Former Tory Cabinet minister, Ken Clarke, has described the resolve of David Cameron, the British Prime Minister, to send UK soldiers to help train government forces fighting Russia-backed separatists in Ukraine as of no use.

Clarke, former Conservative Cabinet minister and Justice Secretary, added that “no matter how well trained the Ukrainian army is”, Russian forces were still capable of defeating them “by the end of the week”. His comments that came after the British Prime Minister’s announcement about sending British troops to Ukraine to impart training to the government forces fighting Russian separatists are likely to infuriate Downing Street. Earlier, 10 Downing Street announced that around 75 UK soldiers will reach Ukraine to provide intelligence, logistics, medical support, and infantry skills to the nationalist forces. Cameron apprehended invasion of other Baltic states by Putin, the Russian President who, he added, must be stopped. He told The Telegraph while on a trade mission in Colombia that the world had misread Putin and his intentions. The use of military might to reopen sectarian ad nationalist divisions in the vicinity of his country was unacceptable to him.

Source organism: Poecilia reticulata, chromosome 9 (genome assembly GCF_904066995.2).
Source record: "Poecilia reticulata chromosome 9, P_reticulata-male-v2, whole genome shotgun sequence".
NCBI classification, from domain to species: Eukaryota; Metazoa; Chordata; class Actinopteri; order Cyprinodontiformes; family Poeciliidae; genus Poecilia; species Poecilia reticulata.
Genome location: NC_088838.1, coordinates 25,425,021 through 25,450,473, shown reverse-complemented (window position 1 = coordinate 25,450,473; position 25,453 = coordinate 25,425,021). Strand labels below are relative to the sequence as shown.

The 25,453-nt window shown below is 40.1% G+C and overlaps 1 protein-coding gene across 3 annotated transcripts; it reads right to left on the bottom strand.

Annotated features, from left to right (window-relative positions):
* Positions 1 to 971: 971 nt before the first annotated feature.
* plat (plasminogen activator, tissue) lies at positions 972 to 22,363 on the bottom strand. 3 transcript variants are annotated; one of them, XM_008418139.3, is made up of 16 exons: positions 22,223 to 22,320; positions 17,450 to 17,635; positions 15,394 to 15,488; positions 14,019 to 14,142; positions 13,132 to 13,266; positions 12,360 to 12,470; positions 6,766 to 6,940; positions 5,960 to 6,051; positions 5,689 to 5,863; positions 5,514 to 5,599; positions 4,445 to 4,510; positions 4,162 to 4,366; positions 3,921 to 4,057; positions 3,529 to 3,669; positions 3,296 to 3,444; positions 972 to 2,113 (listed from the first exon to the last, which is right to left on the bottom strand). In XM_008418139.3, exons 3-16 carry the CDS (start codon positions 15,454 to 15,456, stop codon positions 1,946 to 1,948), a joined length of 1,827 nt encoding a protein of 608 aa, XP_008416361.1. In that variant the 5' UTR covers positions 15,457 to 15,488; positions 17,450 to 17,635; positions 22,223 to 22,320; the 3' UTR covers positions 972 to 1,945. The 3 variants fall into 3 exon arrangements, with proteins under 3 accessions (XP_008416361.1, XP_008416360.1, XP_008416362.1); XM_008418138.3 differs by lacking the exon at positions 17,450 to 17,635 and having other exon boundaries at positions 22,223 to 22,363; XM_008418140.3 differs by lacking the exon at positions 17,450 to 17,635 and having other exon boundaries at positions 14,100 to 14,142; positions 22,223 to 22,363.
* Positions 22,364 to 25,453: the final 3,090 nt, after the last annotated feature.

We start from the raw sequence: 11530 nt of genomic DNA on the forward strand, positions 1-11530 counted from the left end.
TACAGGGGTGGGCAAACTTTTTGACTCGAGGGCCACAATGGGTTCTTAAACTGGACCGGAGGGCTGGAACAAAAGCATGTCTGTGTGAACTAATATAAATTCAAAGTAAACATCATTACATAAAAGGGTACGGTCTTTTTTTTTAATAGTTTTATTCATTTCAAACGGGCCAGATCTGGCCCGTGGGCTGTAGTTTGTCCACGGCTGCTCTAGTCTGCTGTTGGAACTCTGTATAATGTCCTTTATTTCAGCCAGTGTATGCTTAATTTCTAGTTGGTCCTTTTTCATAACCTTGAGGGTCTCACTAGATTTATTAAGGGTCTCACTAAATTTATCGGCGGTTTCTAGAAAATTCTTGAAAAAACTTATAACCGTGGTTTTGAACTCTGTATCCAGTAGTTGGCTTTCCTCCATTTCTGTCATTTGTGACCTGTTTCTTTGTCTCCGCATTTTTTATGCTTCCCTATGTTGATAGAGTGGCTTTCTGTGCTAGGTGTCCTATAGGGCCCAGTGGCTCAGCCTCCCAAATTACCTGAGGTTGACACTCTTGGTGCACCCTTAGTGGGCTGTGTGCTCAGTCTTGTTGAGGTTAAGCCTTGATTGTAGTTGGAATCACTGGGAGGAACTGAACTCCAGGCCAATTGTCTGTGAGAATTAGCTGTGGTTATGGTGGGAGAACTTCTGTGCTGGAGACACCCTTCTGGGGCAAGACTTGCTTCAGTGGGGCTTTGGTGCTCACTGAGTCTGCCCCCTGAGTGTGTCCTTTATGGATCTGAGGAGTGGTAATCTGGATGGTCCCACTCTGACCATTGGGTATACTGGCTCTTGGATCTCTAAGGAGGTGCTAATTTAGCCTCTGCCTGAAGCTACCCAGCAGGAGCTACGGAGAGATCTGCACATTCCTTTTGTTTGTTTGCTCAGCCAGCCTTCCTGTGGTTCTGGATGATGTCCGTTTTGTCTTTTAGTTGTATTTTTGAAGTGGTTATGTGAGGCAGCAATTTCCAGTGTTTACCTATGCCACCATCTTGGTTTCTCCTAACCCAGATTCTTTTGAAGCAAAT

Ken Clarke Says Sending British Troops to Ukraine of No UseCameron insisted and emphasized diplomatic solution to the Ukrainian problem, but did not entirely rule out supply of lethal weapons and other military assistance to the Ukrainian forces. He was in favor of further sanctions against Russia, if pro-Russian forces attacked the Ukrainian city of Mariupol. He anticipated Mariupol to be the next flashpoint, and that becoming true, he thought, the demand for stronger and collective action would become more vociferous especially from the Baltic States, Poland, and many others. He further added that instability in the region would persist if the world was not united in facing Putin who, he anticipated, might attack Moldova or any other Baltic state the next. That’s the reason of Britain, he added, taking such a clear stand on the Ukrainian issue.

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